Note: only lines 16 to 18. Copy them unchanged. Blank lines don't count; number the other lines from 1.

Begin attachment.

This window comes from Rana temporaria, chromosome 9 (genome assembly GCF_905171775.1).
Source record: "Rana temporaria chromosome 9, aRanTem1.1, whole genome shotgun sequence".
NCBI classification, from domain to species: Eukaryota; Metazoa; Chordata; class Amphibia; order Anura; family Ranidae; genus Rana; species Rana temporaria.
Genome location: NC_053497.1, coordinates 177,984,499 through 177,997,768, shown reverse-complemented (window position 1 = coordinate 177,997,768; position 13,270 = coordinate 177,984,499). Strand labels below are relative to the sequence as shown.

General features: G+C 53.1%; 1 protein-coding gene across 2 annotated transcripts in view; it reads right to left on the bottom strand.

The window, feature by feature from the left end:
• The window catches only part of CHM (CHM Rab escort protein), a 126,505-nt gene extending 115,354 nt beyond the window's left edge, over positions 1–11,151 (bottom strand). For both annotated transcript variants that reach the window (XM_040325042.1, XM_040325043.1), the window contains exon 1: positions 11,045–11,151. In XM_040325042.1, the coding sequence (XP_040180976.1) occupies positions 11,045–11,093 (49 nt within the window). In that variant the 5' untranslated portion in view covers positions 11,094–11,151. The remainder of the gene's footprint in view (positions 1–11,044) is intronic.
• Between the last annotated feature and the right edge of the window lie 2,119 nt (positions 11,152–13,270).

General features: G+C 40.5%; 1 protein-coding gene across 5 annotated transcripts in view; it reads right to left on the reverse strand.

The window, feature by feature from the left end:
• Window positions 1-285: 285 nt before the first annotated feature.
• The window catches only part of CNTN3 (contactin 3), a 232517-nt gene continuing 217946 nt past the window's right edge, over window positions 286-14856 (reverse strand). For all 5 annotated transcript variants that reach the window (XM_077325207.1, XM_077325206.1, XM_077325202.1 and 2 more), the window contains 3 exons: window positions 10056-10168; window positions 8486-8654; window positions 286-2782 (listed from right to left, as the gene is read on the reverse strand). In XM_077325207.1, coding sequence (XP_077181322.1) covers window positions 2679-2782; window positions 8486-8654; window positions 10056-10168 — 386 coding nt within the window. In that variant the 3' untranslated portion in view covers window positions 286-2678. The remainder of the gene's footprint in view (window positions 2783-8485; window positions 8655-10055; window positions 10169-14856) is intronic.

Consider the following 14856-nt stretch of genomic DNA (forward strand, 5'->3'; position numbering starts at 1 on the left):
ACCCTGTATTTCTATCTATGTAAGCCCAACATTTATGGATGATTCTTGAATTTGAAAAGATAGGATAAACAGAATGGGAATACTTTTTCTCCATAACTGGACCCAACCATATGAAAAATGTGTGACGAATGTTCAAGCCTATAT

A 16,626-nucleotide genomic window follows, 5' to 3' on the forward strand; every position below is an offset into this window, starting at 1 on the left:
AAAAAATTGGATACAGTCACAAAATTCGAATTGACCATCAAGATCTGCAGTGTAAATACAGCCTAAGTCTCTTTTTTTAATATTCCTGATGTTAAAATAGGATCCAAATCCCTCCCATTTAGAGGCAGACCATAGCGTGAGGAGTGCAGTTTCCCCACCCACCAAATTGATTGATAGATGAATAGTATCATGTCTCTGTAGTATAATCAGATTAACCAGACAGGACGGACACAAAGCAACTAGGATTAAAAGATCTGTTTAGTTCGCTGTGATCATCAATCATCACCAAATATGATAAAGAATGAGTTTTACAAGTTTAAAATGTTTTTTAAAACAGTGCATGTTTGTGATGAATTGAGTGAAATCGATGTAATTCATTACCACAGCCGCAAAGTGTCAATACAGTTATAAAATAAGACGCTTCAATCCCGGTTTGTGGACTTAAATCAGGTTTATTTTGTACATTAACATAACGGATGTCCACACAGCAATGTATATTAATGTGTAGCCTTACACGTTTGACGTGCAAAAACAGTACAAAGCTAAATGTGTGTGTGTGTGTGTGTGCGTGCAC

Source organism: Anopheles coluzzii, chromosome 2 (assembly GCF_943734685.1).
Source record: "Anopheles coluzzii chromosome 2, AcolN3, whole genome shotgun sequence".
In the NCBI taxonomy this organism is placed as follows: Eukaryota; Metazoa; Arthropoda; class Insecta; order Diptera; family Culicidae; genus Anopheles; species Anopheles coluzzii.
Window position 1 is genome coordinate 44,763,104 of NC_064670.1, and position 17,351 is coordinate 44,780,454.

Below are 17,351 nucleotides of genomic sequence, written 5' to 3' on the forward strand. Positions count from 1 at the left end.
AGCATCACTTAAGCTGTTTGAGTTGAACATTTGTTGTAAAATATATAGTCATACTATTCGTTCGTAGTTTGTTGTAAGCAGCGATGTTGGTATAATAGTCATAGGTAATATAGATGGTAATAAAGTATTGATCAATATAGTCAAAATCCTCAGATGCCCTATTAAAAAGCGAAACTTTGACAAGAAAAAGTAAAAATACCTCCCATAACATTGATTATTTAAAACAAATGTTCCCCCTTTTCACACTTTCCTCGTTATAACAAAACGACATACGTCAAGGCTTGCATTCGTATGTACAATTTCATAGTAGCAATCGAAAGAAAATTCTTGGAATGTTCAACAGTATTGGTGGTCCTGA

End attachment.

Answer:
AAAAAATTGGATACAGTCACAAAATTCGAATTGACCATCAAGATCTGCAGTGTAAATACAGCCTAAGTCTCTTTTTTTAATATTCCTGATGTTAAAATAGGATCCAAATCCCTCCCATTTAGAGGCAGACCATAGCGTGAGGAGTGCAGTTTCCCCACCCACCAAATTGATTGATAGATGAATAGTATCATGTCTCTGTAGTATAATCAGATTAACCAGACAGGACGGACACAAAGCAACTAGGATTAAAAGATCTGTTTAGTTCGCTGTGATCATCAATCATCACCAAATATGATAAAGAATGAGTTTTACAAGTTTAAAATGTTTTTTAAAACAGTGCATGTTTGTGATGAATTGAGTGAAATCGATGTAATTCATTACCACAGCCGCAAAGTGTCAATACAGTTATAAAATAAGACGCTTCAATCCCGGTTTGTGGACTTAAATCAGGTTTATTTTGTACATTAACATAACGGATGTCCACACAGCAATGTATATTAATGTGTAGCCTTACACGTTTGACGTGCAAAAACAGTACAAAGCTAAATGTGTGTGTGTGTGTGTGTGCGTGCAC

Source organism: Anopheles coluzzii, chromosome 2 (assembly GCF_943734685.1).
Source record: "Anopheles coluzzii chromosome 2, AcolN3, whole genome shotgun sequence".